How to Prevent Youth Suicide

During the teen years, children and adolescents often have intense emotions. If these feelings are not dealt with appropriately, they may turn into destructive behaviors, including suicide.

Teens with strong support networks and healthy coping skills are less likely to commit suicide. They can also benefit from programs designed to prevent suicide, such as those in schools.

Lack of parental interest

Children and adolescents need support from family, friends and peers. They can also receive support from teachers and school administrators, coaches or extracurricular activity leaders, community mental health services providers, and spiritual and religious communities. These individuals can help prevent youth suicide by identifying warning signs, including social withdrawal, changes in behavior, and expressions of hopelessness.

Psychologists are working to better understand how to assess suicide risk in diverse groups of youth, such as LGBTQ+ and minority adolescents. Additionally, they are examining how a national atmosphere of trauma and discrimination affects youth’s suicidal thoughts and actions.

Research suggests that life stressors, including the effects of childhood abuse and neglect, can increase a person’s likelihood of depression or suicide. Adolescents may also have a higher chance of committing suicide if they are raised by an abusive or addicted parent, have a mental illness such as bipolar disorder, eating disorders or schizophrenia, or experience a break from reality with hallucinations.


Adolescence is a time of significant emotional, mental and physical change. This can increase the risk of suicide for many teens. Depression is often a contributing factor. Warning signs include talking about or threatening suicide; displaying a desire to end their life or a heightened awareness of meaninglessness; taking risks, including giving away treasured items, changing eating and sleeping patterns; withdrawing from friends or family; and a heightened sense of hopelessness.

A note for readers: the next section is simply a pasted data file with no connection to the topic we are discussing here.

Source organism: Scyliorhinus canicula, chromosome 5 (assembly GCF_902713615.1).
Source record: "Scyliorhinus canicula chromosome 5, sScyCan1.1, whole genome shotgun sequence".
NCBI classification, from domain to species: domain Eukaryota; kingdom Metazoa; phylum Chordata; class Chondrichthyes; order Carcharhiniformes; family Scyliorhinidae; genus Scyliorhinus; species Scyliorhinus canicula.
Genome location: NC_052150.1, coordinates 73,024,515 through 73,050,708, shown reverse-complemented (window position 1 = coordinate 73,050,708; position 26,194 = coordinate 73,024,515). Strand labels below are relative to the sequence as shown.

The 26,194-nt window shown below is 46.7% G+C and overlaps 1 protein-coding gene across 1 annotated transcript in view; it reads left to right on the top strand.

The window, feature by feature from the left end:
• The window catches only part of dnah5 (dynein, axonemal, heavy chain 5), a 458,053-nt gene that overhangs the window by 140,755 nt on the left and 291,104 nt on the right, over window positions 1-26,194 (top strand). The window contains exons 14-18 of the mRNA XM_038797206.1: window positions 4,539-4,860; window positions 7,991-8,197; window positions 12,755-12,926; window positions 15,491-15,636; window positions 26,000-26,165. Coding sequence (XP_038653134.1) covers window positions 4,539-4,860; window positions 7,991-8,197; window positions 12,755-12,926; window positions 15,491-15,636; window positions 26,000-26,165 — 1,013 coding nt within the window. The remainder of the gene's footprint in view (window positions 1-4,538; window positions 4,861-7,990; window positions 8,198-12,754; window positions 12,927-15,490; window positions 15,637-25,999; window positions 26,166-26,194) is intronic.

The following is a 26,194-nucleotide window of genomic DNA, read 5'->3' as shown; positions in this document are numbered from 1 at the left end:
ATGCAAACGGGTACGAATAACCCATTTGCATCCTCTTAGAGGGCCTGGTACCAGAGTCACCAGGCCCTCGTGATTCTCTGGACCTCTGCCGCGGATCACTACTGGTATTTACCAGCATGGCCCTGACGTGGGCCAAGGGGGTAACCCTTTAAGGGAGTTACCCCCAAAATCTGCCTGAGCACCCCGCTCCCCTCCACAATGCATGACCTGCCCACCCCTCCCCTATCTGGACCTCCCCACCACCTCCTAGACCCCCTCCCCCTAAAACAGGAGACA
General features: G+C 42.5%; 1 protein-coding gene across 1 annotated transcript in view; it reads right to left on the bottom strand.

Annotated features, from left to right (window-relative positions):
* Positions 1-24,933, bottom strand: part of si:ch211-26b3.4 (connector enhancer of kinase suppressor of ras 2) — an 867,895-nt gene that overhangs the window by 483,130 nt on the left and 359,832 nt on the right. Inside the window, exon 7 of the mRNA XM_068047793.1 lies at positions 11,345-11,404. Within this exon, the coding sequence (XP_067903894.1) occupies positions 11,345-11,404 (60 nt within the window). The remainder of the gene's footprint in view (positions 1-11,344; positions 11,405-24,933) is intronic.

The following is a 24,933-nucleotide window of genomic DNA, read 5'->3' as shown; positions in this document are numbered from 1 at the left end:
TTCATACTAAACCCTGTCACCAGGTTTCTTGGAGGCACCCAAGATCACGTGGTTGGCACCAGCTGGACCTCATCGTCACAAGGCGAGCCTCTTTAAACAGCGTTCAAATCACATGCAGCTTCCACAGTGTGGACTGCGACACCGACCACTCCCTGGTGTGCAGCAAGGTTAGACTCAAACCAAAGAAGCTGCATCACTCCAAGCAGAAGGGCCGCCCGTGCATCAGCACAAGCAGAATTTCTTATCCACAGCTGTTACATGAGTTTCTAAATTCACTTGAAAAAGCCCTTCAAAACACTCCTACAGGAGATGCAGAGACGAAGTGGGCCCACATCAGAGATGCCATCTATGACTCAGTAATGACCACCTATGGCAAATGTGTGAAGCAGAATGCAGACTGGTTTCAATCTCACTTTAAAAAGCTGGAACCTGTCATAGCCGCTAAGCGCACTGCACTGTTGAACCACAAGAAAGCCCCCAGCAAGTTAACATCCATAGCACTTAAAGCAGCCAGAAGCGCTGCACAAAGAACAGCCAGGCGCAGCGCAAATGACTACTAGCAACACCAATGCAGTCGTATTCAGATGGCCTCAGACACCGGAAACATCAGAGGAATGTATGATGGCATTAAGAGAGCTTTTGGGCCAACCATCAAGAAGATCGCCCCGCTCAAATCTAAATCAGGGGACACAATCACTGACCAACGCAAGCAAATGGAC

It’s important to take any threats of suicide seriously, even if the talk is vague or non-specific. Youths who make threats are at a greater risk of actually killing themselves. A large percentage of teen suicides involve the use of substances or firearms. Many depressed youths turn to alcohol and drugs for relief, but these substances can lower their inhibitions leading to dangerous behavior. Psychiatric illness can be treated with mood elevating medications and psychotherapy. A combination of these treatments can help prevent depression and reduce the potential for suicide.

Psychiatric illness

Many people believe that the majority of youth suicides are caused by severe depression and drug abuse. They also assume that these young people are impulsive, uncontrolled and have a history of troubled family life. However, this image does not fit all the circumstances that lead to youth suicide.

For example, some youths may kill themselves when they suffer a loss that makes them feel overwhelmed and hopeless. They may also be influenced by the suicide of someone close to them, a phenomenon known as suicide contagion.

Other risk factors include the use of drugs, alcohol and a lack of social support. In addition, a psychiatric condition such as schizophrenia can increase the chance of suicide by causing hallucinations or delusions. This is why it is important to seek help for any youth who shows signs of suicidal thoughts. A trained professional can assess the situation and provide proper treatment.


The trauma of a serious accident or sexual assault often has long-lasting effects on mood and cognition. Adolescents who experience traumatic injuries or abuse may suffer from depression, as well as other symptoms of post-traumatic stress disorder (PTSD). Symptoms of PTSD include long periods of re-experiencing a traumatic event in the form of intrusive memories or nightmares, alternated with periods of avoidance and emotional numbing. These alterations in mood and thinking can lead to a loss of interest in activities and a preoccupation with self-blame, a lack of empathy with others, and feelings of hopelessness and helplessness.

Mood disorders and eating disorders can also increase suicide risk. A person with schizophrenia, for example, may hear voices telling them to kill themselves (auditory hallucinations). Substance use is a factor in many youth suicides, and firearms are used in the majority of completed suicides. It is essential for trauma centers and healthcare providers to understand the epidemiology, risk factors, warning signs and management strategies for suicide among adolescent trauma patients.